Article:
The Indians are seeking $27.5 billion in mismanaged oil, gas, grazing, timber and other royalties from their lands dating to 1887.

Post pulls out

The Washington Post is pulling out of a Pentagon-sponsored event to commemorate those killed at the Pentagon during the September 11 attacks, according to officials.

The newspaper claims the event is being politicized by the Bush administration, according to officials close to the issue who spoke to Bill Gertz of The Washington Times on the condition of anonymity.

“It is unfortunate that The Washington Post has made this decision not to support the Freedom Walk, but we welcome their donation to the Pentagon Memorial Fund,” the Pentagon said in a statement last night.

“This is a commemorative event to honor the memory of the victims who died in the attack on the Pentagon and to highlight the yet-to-be constructed Pentagon Memorial.”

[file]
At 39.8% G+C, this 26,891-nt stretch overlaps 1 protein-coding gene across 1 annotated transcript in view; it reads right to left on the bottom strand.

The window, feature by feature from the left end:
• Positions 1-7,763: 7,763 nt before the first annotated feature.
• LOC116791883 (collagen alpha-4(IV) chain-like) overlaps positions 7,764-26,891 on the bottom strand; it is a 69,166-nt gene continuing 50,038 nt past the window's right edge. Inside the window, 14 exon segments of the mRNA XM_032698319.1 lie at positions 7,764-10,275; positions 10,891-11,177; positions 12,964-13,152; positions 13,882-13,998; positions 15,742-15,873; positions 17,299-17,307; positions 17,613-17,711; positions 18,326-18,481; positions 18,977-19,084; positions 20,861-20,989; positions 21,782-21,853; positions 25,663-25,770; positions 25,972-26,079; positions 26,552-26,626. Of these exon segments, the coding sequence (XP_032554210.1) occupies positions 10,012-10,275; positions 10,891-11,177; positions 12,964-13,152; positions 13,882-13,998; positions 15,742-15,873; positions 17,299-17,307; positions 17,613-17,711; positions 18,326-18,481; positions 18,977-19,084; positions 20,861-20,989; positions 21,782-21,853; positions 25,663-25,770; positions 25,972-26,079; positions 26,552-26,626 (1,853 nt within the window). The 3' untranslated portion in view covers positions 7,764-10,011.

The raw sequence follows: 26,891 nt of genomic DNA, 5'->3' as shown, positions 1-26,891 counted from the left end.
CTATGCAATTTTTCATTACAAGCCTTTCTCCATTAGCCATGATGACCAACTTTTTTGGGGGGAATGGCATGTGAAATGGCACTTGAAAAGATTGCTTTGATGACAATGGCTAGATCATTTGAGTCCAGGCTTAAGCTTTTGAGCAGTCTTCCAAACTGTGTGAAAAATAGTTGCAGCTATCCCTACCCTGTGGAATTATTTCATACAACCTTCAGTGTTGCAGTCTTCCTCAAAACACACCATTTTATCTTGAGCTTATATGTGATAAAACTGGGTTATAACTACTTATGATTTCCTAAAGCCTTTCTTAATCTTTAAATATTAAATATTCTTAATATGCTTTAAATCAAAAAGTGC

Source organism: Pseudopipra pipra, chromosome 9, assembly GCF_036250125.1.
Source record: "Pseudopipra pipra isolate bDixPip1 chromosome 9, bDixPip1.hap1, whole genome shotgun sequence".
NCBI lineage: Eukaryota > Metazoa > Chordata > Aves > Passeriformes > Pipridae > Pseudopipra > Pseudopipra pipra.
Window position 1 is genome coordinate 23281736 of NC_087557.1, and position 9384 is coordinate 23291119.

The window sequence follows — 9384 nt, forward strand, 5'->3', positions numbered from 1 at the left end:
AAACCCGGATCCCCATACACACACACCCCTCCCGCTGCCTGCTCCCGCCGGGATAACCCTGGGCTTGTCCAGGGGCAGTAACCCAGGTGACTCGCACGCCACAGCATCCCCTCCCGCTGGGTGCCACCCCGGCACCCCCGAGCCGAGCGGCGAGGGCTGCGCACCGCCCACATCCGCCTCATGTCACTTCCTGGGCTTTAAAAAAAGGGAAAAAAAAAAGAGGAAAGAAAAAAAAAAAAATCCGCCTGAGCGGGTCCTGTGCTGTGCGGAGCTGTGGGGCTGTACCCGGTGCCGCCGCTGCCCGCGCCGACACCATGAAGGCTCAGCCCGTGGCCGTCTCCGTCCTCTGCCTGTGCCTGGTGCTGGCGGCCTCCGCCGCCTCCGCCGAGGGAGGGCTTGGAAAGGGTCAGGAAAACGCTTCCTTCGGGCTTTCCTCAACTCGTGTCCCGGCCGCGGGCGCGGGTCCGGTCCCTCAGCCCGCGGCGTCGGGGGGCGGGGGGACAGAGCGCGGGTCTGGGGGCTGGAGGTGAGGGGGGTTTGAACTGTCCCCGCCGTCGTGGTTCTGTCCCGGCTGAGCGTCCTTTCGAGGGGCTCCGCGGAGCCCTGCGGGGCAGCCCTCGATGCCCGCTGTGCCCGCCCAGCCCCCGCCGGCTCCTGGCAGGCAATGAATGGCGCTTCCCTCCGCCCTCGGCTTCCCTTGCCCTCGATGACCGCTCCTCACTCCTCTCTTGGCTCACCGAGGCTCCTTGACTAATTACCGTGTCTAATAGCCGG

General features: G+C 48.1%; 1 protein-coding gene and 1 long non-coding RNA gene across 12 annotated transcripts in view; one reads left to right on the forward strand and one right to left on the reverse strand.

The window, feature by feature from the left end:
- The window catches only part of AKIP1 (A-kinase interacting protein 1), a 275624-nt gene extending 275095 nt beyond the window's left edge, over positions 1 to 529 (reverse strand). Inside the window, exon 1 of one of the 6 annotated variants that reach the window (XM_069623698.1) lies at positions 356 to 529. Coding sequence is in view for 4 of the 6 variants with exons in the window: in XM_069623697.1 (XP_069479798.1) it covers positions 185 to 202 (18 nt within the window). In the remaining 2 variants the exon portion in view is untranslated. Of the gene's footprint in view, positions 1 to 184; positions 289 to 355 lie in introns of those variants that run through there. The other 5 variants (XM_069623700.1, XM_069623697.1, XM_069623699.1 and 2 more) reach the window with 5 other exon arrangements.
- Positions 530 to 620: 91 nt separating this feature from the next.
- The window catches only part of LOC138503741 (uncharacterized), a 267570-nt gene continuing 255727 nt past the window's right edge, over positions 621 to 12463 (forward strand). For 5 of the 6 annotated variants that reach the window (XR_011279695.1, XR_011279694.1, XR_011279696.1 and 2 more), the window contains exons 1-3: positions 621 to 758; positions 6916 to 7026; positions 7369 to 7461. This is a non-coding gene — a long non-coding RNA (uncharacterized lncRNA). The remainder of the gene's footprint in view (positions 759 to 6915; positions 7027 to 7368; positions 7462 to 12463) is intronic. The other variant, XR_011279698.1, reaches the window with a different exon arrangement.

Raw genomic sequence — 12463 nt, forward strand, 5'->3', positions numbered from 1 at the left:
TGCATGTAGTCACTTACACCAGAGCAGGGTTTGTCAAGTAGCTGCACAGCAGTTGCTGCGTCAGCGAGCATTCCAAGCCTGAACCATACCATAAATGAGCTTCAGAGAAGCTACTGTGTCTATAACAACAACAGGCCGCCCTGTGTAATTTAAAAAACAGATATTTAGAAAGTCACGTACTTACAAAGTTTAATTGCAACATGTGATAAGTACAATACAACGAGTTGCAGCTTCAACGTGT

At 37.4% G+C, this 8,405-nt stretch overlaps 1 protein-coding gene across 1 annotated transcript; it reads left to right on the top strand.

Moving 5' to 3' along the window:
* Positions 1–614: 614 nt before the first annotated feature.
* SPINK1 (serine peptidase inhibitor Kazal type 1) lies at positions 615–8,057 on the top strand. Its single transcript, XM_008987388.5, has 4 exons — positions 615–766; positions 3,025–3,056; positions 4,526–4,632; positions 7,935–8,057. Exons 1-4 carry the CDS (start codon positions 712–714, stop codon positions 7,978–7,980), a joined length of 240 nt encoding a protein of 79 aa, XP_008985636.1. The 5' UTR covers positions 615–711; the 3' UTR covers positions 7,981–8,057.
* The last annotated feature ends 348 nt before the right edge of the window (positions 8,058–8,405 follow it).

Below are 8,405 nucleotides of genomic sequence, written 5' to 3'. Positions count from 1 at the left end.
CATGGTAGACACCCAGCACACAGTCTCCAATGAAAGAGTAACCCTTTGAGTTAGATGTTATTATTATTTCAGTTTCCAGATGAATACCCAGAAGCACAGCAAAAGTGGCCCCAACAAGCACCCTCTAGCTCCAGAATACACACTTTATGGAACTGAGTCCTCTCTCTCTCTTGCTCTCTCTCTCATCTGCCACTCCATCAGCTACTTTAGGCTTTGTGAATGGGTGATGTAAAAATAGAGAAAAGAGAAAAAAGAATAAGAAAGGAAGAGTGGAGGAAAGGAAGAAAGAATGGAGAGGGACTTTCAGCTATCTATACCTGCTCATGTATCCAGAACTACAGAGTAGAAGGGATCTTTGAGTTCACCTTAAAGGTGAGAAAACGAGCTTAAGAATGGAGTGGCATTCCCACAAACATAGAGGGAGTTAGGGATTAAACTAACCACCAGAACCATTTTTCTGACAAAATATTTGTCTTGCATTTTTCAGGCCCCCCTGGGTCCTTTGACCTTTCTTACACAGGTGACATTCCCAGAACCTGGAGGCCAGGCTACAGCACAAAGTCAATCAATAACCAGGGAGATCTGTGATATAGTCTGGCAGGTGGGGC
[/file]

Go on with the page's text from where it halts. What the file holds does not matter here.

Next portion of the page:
The statement said the walk, scheduled for Sept. 11 near the site where a hijacked airliner slammed into the five-sided building, “is an opportunity to remember the victims and their families, to reflect on the sacrifices made by our troops and to recommit to the work still ahead.”

“Regardless of how one chooses to observe this anniversary, we should never forget the sacrifices — both past and present — made by those in defense of our freedom,” the statement said.

The Post had agreed to provide free advertising for the event, but the paper withdrew in the face of criticism from anti-Iraq war groups. A Post spokesman could not be reached for comment.

Farrakhan’s analysis